Taxpayers to spend $24.6 million a month on tent courts in Texas.
After dragging its feet since mid-August, the Department of Homeland Security announces plan to comply with court order to reinstate Trump's Remain in Mexico policy.
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The Biden administration on Thursday said it will begin to comply with a federal order to reinstate the Trump-era "Remain in Mexico Policy," known as the Migrant Protection Protocols (MPP), by mid-November.
MPP requires those applying for asylum in the U.S. to remain in Mexico while they wait for their immigration hearing, which often takes years.
On his first day in office, President Joe Biden suspended MPP, along with other immigration laws and policies, resulting in a record number of people pouring across the southern border illegally.
In March, Biden told reporters: "Rolling back the policies of Remain in Mexico — I make no apologies for that ... I make no apologies for ending programs that did not exist before Trump became president, that have an incredibly negative impact on the law, international law, as well as on human dignity."
By June, the MPP was officially ended by DHS Secretary Alejandro Mayorkas, who claimed it wasn't an effective policy, despite National Border Patrol Council President Brandon Judd, who represents all Border Patrol agents, arguing the MPP was one of the most effective tools implemented to allow agents to do their jobs and secure the border.
Since the floodgates opened at the border, those claiming asylum, instead of waiting in their home countries or in Mexico for their immigration hearing to take place, were granted entry into the U.S., with no way to enforce them returning to a hearing.
Texas Attorney General Ken Paxton and Missouri Attorney General Eric Schmitt sued, and on Aug. 13, U.S. District Judge Matthew Kacsmaryk in Amarillo, Texas, ordered the administration to reinstate the MPP.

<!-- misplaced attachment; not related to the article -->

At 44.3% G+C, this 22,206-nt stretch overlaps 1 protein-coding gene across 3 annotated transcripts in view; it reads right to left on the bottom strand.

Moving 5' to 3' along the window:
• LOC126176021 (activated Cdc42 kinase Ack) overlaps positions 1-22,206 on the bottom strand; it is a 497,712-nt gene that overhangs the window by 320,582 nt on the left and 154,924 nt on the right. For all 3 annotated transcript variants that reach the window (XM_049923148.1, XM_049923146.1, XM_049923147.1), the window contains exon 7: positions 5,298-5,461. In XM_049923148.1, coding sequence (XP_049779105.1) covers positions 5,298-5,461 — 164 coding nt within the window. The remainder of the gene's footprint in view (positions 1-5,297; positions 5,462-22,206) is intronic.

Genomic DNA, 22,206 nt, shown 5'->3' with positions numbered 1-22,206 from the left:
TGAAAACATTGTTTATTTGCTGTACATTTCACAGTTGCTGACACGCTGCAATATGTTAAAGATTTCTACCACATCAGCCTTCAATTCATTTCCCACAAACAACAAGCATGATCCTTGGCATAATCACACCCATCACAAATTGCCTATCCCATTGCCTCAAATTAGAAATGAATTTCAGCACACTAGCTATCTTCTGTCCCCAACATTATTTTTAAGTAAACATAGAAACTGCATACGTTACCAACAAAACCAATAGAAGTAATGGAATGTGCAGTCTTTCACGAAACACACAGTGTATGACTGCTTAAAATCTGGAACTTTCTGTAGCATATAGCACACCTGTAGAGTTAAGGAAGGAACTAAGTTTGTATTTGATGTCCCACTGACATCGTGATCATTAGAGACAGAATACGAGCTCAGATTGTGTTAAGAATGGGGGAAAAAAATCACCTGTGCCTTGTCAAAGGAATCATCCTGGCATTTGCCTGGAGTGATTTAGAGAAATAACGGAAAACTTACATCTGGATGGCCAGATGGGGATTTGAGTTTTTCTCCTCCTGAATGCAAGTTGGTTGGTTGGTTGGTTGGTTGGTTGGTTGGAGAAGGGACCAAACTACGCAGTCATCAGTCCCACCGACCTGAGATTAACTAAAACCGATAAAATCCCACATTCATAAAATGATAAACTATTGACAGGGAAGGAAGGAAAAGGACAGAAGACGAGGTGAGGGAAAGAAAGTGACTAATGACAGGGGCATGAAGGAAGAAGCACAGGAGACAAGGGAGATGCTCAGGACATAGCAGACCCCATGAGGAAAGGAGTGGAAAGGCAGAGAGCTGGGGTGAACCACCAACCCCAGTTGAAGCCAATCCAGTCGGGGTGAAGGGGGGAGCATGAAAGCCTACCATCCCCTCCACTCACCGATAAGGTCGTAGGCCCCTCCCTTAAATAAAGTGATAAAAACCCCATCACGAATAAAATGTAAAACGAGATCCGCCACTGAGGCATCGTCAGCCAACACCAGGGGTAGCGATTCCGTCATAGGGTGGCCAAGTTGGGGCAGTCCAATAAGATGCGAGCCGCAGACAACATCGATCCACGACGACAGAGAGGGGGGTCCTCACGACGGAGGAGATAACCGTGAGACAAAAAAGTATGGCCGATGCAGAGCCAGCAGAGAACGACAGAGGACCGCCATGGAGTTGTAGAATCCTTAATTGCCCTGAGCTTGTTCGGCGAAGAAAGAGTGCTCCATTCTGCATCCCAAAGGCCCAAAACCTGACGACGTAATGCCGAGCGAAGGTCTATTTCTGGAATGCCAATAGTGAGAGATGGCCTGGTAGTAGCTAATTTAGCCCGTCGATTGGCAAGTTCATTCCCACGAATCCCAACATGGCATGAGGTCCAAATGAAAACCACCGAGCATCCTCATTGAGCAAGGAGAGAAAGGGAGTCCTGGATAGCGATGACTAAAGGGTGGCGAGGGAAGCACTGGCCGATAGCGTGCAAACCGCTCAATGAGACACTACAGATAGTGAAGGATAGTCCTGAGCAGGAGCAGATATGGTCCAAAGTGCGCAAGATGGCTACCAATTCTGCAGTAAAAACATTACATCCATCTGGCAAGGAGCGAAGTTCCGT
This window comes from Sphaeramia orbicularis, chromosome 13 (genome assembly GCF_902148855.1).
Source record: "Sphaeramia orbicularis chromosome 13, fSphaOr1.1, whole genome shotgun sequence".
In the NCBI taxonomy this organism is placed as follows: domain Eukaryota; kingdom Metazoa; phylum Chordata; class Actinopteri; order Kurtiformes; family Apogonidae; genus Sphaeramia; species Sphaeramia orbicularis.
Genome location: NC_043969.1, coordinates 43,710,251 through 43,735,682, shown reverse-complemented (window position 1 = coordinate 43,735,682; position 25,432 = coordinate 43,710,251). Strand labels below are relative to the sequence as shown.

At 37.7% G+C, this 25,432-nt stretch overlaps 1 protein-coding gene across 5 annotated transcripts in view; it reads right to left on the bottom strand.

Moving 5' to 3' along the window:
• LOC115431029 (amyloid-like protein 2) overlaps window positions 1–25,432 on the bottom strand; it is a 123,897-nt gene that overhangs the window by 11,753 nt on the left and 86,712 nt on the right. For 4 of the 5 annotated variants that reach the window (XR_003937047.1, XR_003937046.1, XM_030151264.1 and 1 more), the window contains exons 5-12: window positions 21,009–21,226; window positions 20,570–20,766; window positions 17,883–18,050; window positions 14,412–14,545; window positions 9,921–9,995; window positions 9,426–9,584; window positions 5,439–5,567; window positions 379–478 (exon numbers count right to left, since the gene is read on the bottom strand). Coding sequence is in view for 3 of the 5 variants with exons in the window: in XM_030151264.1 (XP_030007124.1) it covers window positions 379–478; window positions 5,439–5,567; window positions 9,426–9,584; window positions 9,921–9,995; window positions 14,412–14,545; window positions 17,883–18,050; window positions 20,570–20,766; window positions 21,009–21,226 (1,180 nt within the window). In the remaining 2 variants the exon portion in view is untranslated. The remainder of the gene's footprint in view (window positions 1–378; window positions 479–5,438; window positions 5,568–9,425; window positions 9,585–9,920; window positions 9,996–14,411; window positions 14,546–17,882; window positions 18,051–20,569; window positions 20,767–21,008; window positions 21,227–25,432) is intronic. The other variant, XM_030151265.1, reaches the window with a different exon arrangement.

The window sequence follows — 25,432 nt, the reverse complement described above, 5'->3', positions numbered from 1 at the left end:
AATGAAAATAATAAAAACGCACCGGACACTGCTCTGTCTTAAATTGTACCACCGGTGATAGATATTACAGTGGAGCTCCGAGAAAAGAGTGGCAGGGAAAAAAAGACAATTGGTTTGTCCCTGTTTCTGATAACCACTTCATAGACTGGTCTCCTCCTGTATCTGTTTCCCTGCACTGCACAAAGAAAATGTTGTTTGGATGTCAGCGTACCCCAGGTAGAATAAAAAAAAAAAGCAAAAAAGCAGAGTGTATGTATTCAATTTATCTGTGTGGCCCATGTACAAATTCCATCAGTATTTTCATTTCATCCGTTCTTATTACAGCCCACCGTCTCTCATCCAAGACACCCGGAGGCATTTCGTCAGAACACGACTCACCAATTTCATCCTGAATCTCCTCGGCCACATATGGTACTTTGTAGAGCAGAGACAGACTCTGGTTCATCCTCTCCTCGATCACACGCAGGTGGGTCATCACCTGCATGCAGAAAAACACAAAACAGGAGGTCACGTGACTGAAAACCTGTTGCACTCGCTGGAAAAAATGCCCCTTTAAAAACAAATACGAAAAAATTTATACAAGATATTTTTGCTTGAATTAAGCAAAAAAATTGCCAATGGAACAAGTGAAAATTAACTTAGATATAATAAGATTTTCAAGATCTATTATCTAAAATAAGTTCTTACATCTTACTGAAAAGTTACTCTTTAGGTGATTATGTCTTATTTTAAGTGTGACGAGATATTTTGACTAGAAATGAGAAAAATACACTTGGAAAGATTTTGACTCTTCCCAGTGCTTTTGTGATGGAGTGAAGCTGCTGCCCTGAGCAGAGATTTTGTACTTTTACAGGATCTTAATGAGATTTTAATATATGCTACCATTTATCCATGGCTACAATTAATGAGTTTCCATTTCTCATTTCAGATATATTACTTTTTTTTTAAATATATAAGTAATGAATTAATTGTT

But the administration refused to comply, and the case went all the way to the U.S. Supreme Court. On Aug. 24, the high court, by a vote of 6-3, denied the administration's request for a stay on the federal judge's ruling, resulting in the administration being forced to comply and reinstate the policy. However, the administration still didn't comply, and Paxton and Schmitt vowed to pursue measures to enforce the law.
The MPP, however, also relies on the Mexican government to comply. Former President Donald Trump, who had a good relationship with the Mexican president, negotiated an agreement between the two countries, as well as with the leaders of the three Northern Triangle countries. However, Biden and Vice President Kamala Harris didn't pursue the same negotiations, despite Harris going to Mexico to address the "root cause of immigration."
"Mexico is a sovereign nation that must make an independent decision to accept the return of individuals without status in Mexico as part of any reimplementation of MPP," DHS said in a statement. "Discussions with the Government of Mexico concerning when and how MPP will be reimplemented are ongoing."
According to court filings filed Thursday, the Justice Department said it was working to comply with the order and resume the policy in mid-November, the Associated Press first reported. And to speed up the immigration hearing process, it has hired contractors to begin constructing large-scale "court tents" in the Texas cities of Laredo and Brownsville.
Building the tents and setting up a court process will cost $14 million, the Washington Post reports. Maintaining them will cost taxpayers $24.6 million a month to operate. Asylum-seekers who have reportedly returned to Mexico would have their immigration status hearings in the tent cities.
There is currently a backlog of at least 1.4 million cases.
But, as Paxton and Gov. Greg Abbott have argued, what the administration says it plans to do, isn't consistent with what it actually does.
Mayorkas has claimed the border is closed, yet thousands of people continue to enter the U.S. illegally along southern border checkpoints every day — processed by Border Patrol. Likewise, the administration is still releasing the majority of asylum seekers into the U.S. through the Office of Refugee Resettlement, working with NGOs throughout the country.
U.S. District Judge Matthew Kacsmaryk in Amarillo, Texas, has said it is possible that the administration would still try to end the MPP in the future another way. On Wednesday, Paxton vowed to "hold the administration accountable," adding that another lawsuit was coming soon.